While studying for my stats course, I was trying to understand the difference between one-tailed and two-tailed hypothesis tests. Specifically, why does the one-tailed test reject the null while the two-tailed one does not?

An example:

the difference between one-tailed and two-tailed hypothesis tests

  • $\begingroup$ Note that you are only rejecting at a specified significance level. You can still reject both hypothesis by raising the significance level to 10%. you would also fail to reject both if you lowered the significance level to 1%. $\endgroup$ Commented Mar 15, 2012 at 12:31

3 Answers 3


A two tailed test tests for a difference in either direction. Thus the P value would be the area under the t distribution to the right of t=1.92 PLUS the area under the distribution to the left of t=-1.92. That's twice as much area as the one-tailed test and so the P value is twice as large.

If you use a one tailed test you gain power, but at the potential cost of having to ignore a difference that is in the opposite direction to that hypothesised before the data were obtained. If you got the data before you formalised and recorded the hypothesis you really should use a two tailed test. Similarly, if you would be interested in an effect in either direction you use a two tailed test. In fact, you may wish to use a two-tailed test as your default approach and only use a one-tailed test in the unusual case where an effect can only exist in one direction.

  • $\begingroup$ Thank you for your comment, Michael. Here is what I don't understand: how can the area under the curve be twice as large for the two-tailed test? Shouldn't P be the same in both cases, since alpha= 0.05? $\endgroup$
    – Lu Ci
    Commented Mar 15, 2012 at 3:52
  • $\begingroup$ alpha, in your question, is just your cutoff for making a decision about what p-means (reject null or not). So, it doesn't influence what the value of p is. $\endgroup$
    – John
    Commented Mar 15, 2012 at 4:52
  • $\begingroup$ A bit nit-picky but the notion that you need to choose the hypothesis before seeing the data is not necessary. You can do two one sided tests. You will always reject the direction not favoured by the data. Thus it makes sense to go with the one sided test which is favoured by the data. $\endgroup$ Commented Mar 15, 2012 at 13:31
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    $\begingroup$ @probabilityislogic -I agree entirely, except for when one wants the alpha value to reflect the actual long term false positive error rate (i.e. one wants to use the Neyman-Pearson approach). If you use a one-sided test and decide on the direction of change to test for on the basis of the observed effect then you get exactly twice as many false positive results as your alpha level would imply. $\endgroup$ Commented Mar 16, 2012 at 0:26
  • $\begingroup$ It is only the long term error rate for someone who keeps ignoring previous data. This is not a good way to achieve good long run performance. the error rate given by significance is over all the data sets we could have observed once. $\endgroup$ Commented Mar 16, 2012 at 8:52

The area under the curve is not twice as large for a two tailed test: For a two tailed test with critical p= .05, you are testing how often the observed data could be drawn from lower or upper 2.5% of a null distribution (.05 in total). With a 1-tailed test, you are testing how often the data would come from the extreme 5% tail of one (pre-specified) tail.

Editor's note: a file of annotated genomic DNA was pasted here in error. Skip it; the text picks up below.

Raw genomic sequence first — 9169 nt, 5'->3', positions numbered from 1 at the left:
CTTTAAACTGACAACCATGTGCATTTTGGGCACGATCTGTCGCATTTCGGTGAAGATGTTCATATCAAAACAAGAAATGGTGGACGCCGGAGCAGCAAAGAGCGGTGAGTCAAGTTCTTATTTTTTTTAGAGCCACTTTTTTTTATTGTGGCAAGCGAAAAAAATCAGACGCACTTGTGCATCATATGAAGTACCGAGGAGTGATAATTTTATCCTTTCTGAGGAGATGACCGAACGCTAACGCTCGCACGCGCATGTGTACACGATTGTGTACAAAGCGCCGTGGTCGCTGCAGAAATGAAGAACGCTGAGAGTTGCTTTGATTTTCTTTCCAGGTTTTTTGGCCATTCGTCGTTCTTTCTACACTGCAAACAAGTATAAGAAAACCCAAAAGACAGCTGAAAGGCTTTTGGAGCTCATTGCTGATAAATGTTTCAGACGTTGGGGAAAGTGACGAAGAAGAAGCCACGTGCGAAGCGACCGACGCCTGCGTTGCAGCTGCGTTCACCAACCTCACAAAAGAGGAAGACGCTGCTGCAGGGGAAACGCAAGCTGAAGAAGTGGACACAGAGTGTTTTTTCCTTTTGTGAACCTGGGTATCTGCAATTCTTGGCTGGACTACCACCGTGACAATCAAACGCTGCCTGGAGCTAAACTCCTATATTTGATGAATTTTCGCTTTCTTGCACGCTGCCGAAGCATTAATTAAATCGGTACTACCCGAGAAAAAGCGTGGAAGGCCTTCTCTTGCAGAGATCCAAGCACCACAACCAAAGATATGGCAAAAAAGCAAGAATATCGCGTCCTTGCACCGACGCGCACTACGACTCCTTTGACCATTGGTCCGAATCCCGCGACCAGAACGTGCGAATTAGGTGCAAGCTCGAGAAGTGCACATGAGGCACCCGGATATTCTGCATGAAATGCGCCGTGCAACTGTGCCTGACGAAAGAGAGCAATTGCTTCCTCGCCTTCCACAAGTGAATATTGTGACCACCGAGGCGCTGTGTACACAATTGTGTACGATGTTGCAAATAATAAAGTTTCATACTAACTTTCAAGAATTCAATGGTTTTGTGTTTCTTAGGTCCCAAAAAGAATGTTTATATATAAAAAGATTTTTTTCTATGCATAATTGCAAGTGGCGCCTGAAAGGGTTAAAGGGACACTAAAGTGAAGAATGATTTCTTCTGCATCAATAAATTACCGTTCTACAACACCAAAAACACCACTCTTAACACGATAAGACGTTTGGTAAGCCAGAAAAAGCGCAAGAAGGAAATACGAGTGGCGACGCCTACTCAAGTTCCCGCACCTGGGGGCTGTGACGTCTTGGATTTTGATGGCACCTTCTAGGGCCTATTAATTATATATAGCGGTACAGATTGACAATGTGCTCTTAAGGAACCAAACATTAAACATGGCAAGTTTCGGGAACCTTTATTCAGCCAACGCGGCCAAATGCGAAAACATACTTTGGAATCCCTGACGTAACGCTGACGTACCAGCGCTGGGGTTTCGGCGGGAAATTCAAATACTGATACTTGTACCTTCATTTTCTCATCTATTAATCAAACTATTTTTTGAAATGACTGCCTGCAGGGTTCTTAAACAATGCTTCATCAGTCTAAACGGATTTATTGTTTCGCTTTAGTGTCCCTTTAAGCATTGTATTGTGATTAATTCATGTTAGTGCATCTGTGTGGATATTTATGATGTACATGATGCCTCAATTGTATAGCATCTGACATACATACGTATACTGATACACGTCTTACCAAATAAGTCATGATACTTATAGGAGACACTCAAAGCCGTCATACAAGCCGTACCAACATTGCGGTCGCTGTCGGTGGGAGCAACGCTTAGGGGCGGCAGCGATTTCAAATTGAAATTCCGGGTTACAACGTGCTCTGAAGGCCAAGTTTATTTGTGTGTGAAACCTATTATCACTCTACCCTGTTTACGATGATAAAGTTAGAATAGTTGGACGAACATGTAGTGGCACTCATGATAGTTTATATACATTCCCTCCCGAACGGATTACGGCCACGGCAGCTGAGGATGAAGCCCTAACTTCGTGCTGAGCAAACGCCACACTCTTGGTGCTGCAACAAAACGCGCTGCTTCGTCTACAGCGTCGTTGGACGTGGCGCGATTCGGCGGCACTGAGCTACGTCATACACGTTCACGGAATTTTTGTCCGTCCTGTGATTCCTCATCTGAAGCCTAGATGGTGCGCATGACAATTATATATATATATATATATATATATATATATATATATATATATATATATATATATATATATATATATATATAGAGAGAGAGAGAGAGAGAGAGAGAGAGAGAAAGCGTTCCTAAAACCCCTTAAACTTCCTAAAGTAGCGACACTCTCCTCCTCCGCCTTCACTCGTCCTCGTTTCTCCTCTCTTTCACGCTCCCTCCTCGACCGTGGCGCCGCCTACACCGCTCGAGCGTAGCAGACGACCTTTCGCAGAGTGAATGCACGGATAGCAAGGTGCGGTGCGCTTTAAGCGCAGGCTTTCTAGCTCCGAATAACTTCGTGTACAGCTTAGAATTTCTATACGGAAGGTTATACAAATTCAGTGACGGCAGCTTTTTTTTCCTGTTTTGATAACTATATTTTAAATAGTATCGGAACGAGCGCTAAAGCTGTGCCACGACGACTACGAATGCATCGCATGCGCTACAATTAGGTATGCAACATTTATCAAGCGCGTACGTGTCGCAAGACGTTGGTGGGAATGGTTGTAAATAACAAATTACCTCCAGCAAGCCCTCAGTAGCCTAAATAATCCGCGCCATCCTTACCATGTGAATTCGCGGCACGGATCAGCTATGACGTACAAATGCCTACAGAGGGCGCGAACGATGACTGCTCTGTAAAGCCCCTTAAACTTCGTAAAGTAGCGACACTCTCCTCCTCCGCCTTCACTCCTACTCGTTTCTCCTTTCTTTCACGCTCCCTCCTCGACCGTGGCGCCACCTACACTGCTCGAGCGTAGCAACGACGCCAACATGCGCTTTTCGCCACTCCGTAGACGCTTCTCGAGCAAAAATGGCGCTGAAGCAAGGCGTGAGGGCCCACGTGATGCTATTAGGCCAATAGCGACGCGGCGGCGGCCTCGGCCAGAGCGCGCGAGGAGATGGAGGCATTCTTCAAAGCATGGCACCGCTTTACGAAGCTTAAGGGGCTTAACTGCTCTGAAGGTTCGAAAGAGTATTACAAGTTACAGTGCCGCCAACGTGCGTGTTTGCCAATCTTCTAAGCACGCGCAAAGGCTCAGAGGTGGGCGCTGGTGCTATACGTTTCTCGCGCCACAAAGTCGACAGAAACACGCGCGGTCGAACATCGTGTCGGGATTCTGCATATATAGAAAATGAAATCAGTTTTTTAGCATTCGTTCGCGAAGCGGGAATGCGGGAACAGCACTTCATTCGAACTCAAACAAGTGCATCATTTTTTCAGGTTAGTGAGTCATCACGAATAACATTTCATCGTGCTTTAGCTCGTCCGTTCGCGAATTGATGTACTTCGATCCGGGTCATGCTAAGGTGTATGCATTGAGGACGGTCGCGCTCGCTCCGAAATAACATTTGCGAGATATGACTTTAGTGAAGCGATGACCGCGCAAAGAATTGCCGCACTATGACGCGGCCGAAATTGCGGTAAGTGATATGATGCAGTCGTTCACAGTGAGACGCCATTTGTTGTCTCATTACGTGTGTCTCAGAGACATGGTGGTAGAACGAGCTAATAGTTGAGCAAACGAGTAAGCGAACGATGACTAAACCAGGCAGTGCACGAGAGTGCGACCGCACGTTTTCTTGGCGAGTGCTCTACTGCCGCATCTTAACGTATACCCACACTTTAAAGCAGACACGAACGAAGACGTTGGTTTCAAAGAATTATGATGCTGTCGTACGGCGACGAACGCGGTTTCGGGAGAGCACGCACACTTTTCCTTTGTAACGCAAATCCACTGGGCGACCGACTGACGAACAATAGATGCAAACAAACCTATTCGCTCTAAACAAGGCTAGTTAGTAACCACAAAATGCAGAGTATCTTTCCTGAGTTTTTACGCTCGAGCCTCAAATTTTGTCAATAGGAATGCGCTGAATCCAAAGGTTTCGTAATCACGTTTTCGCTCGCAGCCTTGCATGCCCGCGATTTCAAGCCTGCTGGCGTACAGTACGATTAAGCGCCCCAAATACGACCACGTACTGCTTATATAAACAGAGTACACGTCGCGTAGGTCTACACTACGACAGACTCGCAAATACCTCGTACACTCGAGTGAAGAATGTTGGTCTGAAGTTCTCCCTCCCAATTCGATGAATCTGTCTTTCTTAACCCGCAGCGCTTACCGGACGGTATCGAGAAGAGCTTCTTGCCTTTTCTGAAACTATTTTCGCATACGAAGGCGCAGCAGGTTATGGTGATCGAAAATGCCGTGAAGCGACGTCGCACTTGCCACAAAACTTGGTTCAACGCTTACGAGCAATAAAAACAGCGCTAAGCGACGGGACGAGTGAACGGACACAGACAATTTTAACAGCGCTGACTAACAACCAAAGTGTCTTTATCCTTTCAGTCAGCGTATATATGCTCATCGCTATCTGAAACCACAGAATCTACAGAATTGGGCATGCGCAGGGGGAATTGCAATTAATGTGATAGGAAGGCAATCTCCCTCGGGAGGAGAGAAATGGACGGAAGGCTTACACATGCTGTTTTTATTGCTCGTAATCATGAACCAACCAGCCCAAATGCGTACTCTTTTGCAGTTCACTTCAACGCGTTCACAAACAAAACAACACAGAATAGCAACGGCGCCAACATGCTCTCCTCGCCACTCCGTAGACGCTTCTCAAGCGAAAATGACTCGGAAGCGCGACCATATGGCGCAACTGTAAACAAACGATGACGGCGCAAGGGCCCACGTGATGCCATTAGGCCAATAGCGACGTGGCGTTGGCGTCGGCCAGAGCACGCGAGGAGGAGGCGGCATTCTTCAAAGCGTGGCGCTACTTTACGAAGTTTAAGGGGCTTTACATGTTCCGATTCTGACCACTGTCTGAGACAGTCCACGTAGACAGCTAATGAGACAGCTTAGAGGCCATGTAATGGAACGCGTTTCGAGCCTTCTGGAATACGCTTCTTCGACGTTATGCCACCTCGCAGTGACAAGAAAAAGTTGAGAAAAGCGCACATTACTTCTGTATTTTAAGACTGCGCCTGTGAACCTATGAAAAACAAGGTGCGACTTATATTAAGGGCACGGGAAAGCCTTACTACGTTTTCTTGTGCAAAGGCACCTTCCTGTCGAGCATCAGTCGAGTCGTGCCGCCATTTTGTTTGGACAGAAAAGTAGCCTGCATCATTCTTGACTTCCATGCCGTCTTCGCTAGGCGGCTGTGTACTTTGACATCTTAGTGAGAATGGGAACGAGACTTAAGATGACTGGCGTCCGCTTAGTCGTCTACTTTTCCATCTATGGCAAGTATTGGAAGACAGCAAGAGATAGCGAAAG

Partly the answer to your question is one of practice: Most researchers view experiments reporting 1-tailed tests as unlikely to replicate (i.e., they assume the researcher chose this to get their stats to be "significant").

There are however valid use cases. If you know that any result in the reverse direction is impossible under the theory being tested, then, as a previous comment noted, you can specify this ahead of time and conduct a 1-tailed test. Most people, again, would still view this circumspectly.


The reason for the difference is "hidden" in the test statistic used for each test. note that for hypothesis testing you choose a statistic (ie a function of the data) to base the test on. call this statistic $S(D)$. You also require a rejection region $RR$ such that if the statistic is in the region, we reject the null. now the significance level is calculated as the probability that the statistic is in the rejection region, when the null is true.

Now for the two sided test the test statistic is $S(D)=|t|$ with rejection region $|t|>t_{0}$ where $t_{0}$ is chosen to achieve significance $\alpha$ which is 5% in your case. for the one sided test the test statistic is $S(D)=t$ and the rejection region is $t>t_{1}$ for suitably chosen $t_{1}$. now we will always have $Pr(|t|>t_{0}|H_{0})\geq Pr(t>t_{0}|H_{0})$. so in order to achieve same significance we must have $t_{0}\geq t_{1}$.

This leads to the question: why use different test statistics? The reason is that the alternatives are different and so the power of each test statistic is different. Specifically the power of each test is reduced (provided we use same significance) if we use the test statistic and rejection region from the other test.


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